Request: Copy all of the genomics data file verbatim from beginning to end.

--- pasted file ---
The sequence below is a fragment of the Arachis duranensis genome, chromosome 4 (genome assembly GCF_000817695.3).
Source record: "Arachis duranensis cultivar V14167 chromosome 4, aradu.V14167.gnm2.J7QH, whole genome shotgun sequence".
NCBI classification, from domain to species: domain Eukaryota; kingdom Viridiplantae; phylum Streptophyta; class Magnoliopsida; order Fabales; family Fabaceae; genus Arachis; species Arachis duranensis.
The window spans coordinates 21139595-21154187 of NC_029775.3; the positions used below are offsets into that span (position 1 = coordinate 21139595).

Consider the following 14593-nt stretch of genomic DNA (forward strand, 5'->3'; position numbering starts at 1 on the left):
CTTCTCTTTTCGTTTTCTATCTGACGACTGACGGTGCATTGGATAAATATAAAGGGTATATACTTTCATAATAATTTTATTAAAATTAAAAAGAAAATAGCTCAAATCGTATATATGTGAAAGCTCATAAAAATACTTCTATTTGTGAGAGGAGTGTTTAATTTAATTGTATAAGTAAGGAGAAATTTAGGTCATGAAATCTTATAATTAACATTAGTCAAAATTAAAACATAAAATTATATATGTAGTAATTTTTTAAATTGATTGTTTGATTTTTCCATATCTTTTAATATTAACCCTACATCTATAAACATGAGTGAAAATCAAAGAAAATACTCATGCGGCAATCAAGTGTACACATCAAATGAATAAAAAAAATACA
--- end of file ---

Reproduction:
The sequence below is a fragment of the Arachis duranensis genome, chromosome 4 (genome assembly GCF_000817695.3).
Source record: "Arachis duranensis cultivar V14167 chromosome 4, aradu.V14167.gnm2.J7QH, whole genome shotgun sequence".
NCBI classification, from domain to species: domain Eukaryota; kingdom Viridiplantae; phylum Streptophyta; class Magnoliopsida; order Fabales; family Fabaceae; genus Arachis; species Arachis duranensis.
The window spans coordinates 21139595-21154187 of NC_029775.3; the positions used below are offsets into that span (position 1 = coordinate 21139595).

Consider the following 14593-nt stretch of genomic DNA (forward strand, 5'->3'; position numbering starts at 1 on the left):
CTTCTCTTTTCGTTTTCTATCTGACGACTGACGGTGCATTGGATAAATATAAAGGGTATATACTTTCATAATAATTTTATTAAAATTAAAAAGAAAATAGCTCAAATCGTATATATGTGAAAGCTCATAAAAATACTTCTATTTGTGAGAGGAGTGTTTAATTTAATTGTATAAGTAAGGAGAAATTTAGGTCATGAAATCTTATAATTAACATTAGTCAAAATTAAAACATAAAATTATATATGTAGTAATTTTTTAAATTGATTGTTTGATTTTTCCATATCTTTTAATATTAACCCTACATCTATAAACATGAGTGAAAATCAAAGAAAATACTCATGCGGCAATCAAGTGTACACATCAAATGAATAAAAAAAATACA